MVRemix: Who served as musical influences for you growing up?
Marcos Hernandez: It was pretty much from Stevie Wonder to Lionel Ritchie, later on down the road U2, Depeche Mode, Ah Ha [chuckles]. Just any of the large pop icons, like Michael Jackson or Aerosmith. Even now I kind of look at people that are in the industry that have made their mark like Justin Timberlake and Christina Aguilera. Even on the oustide of things, I kind of listen to Bjork every now and then, I like everything really. Mostly what you've got to know as far as influences is that if you take a hispanic kid and raise him on Motown; the Delfonics, The Supremes and stuff like that and then you throw in a bunch of Mariachi music and pop top 40, that's what you get really.
MVRemix: Was singing something that came naturally or did you have to learn?
Marcos Hernandez: I've been singing pretty much all my life. I grew up in a musical family and we all sang for whatever reason. From my grandparents, my aunts and uncles, just performing in front of family and friends and whatnot. It was never anything that I wanted to do seriously, I mean I sang in 6th grade until I was a senior in high school, in choir or whatever... reading music. Every now and then playing piano and was really never considering it that seriously as a career for me. I know that within this industry there's a 97% failure rate and that very, very small gap of people that make it is very, very intimidating for a lot of people who are looking at getting into the industry. The people that have made it have been around for so long and they've surrounded themselves with good people. That's the reason why they've made it.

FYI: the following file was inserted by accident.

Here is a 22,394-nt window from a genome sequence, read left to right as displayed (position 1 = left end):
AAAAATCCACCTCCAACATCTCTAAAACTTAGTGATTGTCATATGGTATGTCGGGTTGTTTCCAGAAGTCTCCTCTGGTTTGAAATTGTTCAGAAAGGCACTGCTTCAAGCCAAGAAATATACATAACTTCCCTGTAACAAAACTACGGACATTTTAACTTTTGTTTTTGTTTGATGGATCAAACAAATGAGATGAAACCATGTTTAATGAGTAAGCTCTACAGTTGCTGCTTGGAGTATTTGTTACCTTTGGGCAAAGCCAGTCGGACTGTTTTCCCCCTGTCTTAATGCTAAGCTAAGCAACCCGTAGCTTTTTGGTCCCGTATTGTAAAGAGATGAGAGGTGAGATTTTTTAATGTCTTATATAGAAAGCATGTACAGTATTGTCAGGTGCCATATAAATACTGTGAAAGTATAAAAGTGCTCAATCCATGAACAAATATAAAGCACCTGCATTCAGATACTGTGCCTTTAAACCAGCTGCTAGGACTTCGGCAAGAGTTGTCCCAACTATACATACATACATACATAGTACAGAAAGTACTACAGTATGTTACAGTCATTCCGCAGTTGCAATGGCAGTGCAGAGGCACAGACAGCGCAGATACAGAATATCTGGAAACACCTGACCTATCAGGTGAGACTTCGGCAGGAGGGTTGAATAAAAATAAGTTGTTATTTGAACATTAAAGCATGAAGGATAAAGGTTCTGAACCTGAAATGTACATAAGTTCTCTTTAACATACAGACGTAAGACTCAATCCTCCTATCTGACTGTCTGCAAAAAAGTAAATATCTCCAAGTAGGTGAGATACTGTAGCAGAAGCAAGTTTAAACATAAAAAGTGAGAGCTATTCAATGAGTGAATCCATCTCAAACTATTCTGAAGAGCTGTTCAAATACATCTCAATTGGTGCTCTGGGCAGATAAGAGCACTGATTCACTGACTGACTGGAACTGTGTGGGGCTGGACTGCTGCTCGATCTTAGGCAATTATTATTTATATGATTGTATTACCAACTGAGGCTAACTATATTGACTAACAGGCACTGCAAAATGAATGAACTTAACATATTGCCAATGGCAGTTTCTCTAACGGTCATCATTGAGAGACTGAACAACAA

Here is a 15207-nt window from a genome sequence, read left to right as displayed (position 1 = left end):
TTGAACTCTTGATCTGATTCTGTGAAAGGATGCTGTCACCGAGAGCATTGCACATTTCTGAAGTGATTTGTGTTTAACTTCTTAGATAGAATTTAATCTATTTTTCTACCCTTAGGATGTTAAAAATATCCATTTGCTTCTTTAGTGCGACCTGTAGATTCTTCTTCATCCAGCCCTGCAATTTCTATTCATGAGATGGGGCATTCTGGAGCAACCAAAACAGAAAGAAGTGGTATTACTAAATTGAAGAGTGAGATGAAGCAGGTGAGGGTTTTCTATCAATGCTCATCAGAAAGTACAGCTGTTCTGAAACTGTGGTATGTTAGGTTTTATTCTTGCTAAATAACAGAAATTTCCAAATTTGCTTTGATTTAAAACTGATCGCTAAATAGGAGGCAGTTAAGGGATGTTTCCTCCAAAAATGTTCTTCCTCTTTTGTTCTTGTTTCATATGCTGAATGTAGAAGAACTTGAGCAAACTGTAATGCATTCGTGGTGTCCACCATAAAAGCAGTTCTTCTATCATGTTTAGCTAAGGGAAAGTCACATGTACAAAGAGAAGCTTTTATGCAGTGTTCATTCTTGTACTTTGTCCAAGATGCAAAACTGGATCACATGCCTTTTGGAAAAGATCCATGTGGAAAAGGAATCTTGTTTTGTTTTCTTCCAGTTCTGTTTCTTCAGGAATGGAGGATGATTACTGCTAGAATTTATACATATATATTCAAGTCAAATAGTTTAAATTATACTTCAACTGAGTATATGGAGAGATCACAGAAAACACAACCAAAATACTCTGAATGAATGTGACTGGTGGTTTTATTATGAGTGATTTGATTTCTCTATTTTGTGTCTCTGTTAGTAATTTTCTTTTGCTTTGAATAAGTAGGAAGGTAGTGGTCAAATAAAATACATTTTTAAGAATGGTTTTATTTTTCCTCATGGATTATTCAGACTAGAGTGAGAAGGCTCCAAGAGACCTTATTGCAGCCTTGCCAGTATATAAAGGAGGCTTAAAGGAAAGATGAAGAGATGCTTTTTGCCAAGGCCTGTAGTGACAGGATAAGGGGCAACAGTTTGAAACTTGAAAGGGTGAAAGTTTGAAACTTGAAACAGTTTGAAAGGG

MVRemix: How did you initially sign with TVT?
Marcos Hernandez: I had a great team of management around me, TQ management. I was in Dallas and it was an independent label that had produced and put together the album "C About Me" that was released in May. It had sixteen tracks on it, it had "You And I," it had a Russel B. track on there. It had my sister on there, some of my friends. Some of the producers I like to work with and it was pretty much the idea of what I wanted to do with it was there. It started picking up steam when radio started playing "If You Were Mine," and the hispanic community received it all in a very warm manner and I couldn't have been more happy for record labels to start banging on our door and saying, "Well, hey you've got something on your hands. Can we get involved or do you need help?" "What can we do to take you guys to the next level?" And TVT was one of those labels.